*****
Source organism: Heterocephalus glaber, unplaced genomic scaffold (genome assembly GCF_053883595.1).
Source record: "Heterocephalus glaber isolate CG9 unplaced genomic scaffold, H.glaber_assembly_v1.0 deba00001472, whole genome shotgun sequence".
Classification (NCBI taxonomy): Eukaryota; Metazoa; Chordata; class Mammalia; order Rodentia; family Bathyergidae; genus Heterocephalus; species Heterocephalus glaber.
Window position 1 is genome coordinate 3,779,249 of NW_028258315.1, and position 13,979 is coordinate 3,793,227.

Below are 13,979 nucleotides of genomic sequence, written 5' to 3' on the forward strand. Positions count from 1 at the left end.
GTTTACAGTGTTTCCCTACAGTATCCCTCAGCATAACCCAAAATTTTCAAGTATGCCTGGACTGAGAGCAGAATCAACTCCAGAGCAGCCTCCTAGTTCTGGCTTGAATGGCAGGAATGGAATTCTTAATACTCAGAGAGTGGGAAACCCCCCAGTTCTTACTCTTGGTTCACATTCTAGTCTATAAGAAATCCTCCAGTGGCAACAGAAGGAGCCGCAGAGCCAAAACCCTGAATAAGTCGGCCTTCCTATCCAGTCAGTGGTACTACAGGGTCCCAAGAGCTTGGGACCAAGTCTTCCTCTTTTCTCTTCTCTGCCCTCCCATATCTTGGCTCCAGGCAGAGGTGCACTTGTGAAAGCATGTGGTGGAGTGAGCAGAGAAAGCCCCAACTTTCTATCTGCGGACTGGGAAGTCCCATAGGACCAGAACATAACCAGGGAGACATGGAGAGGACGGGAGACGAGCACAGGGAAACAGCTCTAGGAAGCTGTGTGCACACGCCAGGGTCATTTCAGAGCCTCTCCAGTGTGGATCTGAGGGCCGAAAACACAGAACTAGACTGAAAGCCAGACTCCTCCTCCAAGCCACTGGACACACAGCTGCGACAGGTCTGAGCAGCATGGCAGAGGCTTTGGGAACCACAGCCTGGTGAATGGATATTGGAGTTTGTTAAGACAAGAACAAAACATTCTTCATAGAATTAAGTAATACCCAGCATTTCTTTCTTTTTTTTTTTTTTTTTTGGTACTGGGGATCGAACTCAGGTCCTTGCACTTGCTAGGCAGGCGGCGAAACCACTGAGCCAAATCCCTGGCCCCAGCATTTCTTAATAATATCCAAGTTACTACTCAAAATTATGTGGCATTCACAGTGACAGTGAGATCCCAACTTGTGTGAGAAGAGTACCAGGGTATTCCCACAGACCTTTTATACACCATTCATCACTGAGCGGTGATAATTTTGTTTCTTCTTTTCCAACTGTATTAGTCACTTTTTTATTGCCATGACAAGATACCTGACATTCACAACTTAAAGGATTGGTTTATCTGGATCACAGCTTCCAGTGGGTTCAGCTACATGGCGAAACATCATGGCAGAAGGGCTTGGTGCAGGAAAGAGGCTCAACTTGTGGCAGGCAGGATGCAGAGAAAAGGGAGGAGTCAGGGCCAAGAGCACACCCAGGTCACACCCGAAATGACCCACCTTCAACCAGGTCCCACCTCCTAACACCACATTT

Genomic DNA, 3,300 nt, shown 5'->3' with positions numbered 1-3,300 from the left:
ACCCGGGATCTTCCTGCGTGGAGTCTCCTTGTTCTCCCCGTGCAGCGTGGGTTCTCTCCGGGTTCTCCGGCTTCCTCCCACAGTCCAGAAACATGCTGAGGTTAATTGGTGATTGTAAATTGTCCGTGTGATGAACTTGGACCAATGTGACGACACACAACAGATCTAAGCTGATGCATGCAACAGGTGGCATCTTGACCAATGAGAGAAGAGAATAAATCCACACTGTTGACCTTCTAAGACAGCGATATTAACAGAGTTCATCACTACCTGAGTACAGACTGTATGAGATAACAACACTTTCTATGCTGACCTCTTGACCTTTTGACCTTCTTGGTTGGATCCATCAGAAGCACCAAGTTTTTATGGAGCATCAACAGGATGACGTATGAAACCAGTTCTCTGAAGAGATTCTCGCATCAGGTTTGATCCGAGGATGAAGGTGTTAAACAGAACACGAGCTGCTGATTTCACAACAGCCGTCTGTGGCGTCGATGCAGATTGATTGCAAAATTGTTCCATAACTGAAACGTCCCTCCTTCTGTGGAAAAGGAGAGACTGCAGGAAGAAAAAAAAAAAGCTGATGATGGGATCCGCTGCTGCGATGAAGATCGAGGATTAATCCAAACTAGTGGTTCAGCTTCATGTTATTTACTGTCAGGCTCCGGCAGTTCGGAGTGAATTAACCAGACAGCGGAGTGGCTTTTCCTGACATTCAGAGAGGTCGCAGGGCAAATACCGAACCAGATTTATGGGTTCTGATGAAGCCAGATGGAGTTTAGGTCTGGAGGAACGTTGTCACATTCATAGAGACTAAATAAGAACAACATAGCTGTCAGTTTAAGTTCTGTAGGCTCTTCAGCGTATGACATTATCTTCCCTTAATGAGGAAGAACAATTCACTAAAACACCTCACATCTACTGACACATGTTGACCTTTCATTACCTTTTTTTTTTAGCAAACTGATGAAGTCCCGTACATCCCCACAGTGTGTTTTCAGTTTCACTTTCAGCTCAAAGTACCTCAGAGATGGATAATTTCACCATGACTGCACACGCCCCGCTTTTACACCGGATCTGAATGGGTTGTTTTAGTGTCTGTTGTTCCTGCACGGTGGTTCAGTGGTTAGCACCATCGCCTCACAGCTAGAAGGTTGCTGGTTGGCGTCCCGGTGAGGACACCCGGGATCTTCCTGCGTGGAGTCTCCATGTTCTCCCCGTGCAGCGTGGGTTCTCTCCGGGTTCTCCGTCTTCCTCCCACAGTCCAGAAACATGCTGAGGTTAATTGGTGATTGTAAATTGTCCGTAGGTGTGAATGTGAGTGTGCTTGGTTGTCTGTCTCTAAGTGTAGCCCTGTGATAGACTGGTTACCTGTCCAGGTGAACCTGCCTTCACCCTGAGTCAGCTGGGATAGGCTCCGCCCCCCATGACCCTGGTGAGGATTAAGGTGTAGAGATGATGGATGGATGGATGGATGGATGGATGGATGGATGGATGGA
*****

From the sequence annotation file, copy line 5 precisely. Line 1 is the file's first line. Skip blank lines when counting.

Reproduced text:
Below are 13,979 nucleotides of genomic sequence, written 5' to 3' on the forward strand. Positions count from 1 at the left end.